I’ve learned about computers from my dad. He brought home as TRS-80 Model I when I was about 8 or 9 years old, and we had a series of those early computers in the house from that time onwards.

For some reason BASIC didn’t catch with me, but I did a lot of programming in dBASE and acquired an early appreciation for high-level languages and database architecture. I started my career as a paid programmer at the age of ten, making $10/hour coding mailing list management systems for local businesses.

In college I got my first exposure to the new Macintosh computers and learned how to make maps with an early version of Freehand and it’s closer relative, Pagemaker. I did a lot of freelance work as a Mac expert in those days. Font Manager, hell yes! I then returned to San Francisco to help my father launch a company using Uniface, one of the major high level database-driven development environments of the day. Although that company didn’t get far off the ground, it was my launching point for a very fun couple of years doing development, software architecture, and management consulting at Compuware. I don’t know how I knew what I was talking about, but it seems that I did, because our projects were successful and clients liked us.

Before long, however, I got tired of the cross-country flights and, since I was dead set against an automobile commute, I decided to find a cool software job that I could walk to from my where I lived in North Beach. This was in 1996 – there were no tech companies in San Francisco. Still, I stuck to my criterion of walkability, and after several interviews I landed a job at HotWIRED the “digital” web arm of WIRED magazine. HotWIRED wasn’t a digital version of the magazine, it was a company designed from the ground up to publish original digital media unique to the web. My years at HotWIRED (later WIRED Digital, Lycos, TerraLycos) taught me a ton about the web and about building web applications, but also about media and media businesses.

It was during the end of my time at HotWIRED that I started AdMonsters. I had gotten heavily involved with the tech infrastructure that served the ads that HotWIRED was trying to make money from, and I went to a couple of the early conferences that covered that field. And they sucked. Oh man did they suck. They were literally soul-sucking. Luckily, I wasn’t the only person who thought so, and when I called around and proposed that a few of us get together on our own for something that didn’t suck, AdMonsters was born. Read on in the Conferences section for more on that story.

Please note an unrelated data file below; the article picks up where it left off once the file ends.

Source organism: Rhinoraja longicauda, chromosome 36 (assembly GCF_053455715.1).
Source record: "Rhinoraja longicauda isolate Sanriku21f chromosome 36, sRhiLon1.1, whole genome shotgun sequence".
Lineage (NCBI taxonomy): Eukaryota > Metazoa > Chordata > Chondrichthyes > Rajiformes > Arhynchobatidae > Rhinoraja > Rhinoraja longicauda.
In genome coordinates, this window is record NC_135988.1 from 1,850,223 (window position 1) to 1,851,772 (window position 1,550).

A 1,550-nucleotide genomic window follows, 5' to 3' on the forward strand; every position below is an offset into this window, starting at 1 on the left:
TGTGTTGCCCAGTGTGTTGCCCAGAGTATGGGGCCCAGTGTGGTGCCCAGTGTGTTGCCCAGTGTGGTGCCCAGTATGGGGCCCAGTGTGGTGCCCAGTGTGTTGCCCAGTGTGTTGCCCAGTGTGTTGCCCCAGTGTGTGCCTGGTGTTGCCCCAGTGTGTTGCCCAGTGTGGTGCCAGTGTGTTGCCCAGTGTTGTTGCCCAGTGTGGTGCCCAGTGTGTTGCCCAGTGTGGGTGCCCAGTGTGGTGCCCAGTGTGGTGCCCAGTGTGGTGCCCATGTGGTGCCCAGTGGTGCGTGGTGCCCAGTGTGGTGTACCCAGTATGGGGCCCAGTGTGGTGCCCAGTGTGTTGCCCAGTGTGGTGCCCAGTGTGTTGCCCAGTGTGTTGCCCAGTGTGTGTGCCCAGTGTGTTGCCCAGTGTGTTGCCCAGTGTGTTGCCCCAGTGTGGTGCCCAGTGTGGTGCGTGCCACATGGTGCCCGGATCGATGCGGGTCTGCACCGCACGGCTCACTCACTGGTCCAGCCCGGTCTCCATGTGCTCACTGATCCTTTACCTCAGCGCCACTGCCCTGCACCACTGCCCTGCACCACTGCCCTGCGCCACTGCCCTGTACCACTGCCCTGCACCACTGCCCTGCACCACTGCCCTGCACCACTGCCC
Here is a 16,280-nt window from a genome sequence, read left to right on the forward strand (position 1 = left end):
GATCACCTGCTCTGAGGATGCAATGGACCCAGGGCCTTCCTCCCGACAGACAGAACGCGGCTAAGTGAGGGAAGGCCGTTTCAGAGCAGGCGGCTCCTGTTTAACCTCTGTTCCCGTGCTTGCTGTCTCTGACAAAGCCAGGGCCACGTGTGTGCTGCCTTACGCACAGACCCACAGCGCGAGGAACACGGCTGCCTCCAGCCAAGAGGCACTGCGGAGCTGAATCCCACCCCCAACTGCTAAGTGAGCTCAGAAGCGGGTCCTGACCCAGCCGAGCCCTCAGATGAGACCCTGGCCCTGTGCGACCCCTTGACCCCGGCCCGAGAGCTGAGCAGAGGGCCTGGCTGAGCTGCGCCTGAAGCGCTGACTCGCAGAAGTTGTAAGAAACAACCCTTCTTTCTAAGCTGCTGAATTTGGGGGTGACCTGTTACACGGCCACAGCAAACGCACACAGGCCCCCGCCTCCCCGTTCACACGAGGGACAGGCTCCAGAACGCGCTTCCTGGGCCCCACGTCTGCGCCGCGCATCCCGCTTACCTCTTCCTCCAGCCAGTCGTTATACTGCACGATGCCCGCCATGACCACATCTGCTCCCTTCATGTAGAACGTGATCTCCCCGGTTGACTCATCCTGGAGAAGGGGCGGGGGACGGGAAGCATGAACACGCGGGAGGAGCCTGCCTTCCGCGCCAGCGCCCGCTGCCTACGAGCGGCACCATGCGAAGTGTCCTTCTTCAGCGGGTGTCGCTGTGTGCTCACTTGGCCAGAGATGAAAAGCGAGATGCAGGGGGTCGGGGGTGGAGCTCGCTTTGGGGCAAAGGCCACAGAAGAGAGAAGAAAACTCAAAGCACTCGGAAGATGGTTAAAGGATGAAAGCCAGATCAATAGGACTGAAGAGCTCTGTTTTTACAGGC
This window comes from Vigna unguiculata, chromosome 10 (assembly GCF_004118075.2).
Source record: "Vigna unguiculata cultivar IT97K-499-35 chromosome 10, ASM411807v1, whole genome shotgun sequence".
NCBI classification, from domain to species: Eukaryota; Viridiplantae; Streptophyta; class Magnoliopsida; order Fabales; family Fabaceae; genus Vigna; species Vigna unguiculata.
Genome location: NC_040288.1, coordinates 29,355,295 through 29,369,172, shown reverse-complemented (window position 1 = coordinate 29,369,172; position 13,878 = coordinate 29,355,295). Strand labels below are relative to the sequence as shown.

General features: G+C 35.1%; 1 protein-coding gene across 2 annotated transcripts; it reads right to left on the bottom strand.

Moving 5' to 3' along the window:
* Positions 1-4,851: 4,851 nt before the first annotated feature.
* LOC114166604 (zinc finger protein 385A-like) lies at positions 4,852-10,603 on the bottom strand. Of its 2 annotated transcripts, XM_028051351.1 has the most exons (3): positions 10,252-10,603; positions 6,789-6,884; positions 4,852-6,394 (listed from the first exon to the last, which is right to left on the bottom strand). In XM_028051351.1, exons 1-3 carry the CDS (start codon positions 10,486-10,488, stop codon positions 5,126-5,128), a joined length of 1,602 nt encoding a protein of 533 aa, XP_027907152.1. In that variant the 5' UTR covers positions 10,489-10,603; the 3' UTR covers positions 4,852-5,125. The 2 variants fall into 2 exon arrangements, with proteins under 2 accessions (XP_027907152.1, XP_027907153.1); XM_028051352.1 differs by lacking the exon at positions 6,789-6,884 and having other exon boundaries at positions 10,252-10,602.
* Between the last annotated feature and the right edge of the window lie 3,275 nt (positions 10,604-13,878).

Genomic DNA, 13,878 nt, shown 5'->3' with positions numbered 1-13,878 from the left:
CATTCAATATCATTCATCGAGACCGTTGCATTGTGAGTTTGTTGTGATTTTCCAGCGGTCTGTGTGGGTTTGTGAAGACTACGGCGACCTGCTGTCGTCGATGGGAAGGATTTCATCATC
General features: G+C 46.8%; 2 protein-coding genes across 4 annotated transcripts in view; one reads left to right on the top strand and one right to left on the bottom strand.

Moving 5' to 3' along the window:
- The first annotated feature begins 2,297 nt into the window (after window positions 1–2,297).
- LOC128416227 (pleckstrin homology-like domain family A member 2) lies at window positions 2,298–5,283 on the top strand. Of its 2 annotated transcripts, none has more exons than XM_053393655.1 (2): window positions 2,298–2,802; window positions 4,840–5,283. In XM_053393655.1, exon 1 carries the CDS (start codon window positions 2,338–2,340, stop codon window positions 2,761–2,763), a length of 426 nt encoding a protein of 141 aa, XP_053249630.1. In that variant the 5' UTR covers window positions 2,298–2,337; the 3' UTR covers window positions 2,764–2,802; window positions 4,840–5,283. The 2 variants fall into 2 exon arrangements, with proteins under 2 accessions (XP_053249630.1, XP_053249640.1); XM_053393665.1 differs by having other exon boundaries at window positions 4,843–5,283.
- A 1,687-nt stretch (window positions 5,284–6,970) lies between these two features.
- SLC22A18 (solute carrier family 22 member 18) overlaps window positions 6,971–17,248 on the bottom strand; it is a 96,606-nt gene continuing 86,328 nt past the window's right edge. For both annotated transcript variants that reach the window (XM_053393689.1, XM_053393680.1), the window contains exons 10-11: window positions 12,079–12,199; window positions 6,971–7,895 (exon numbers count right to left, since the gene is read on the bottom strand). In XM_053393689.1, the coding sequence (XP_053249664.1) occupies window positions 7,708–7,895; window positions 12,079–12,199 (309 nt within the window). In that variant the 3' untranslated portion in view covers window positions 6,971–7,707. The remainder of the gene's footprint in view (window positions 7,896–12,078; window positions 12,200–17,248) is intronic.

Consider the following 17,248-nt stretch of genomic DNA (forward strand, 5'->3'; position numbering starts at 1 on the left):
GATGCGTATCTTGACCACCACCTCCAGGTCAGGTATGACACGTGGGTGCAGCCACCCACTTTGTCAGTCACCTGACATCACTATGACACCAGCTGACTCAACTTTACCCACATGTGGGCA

Back to software. When I started AdMonsters I had already turned down at least two jobs that were solidly on the CTO track, and my tech chops suffered at the expense of learning new things, like accounting, sales, marketing, conference production, and everything else that comes with running a business. But you know what’s awesome? When you run your own business you get to do everything. So I got to be CTO too, which mostly meant that I got really good at Drupal, and retreated into the guts of our server whenever the other aspects of the business got too frustrating.

My background in technology served me well during the AdMonsters years. Unlike print advertising, online advertising is a highly technical way for a business to make money, and understanding how technology works from the ground up and the top down is key to understanding the business models of online publishers. As we later came to say, OPS is how online media works. 

I was never much of a fan of advertising, and these days I’m known by some for saying that “advertising is obsolete”. I don’t have much to do with the huge and insanely complex world of “ad tech”, but I am still fascinated by what we can do with computers and with software.

I agree that “software is eating the world”, but also that the best technical solution is often no technology at all. These days almost everything we do is enabled, controlled and connected by software, and yet most of us have not idea how complex and how downright messy these systems are. Messy means fragile, expensive, prone to failure, slow to change and hard to fix. And yet: anything is possible with software, and we are just at the beginning of the evolution of computing. Siri is not an AI, but we will soon have real AI’s, and they will have a lot to teach us. 

Read on for more on software, and get in touch if you’d like to talk about technology strategy, architecture, or anything else!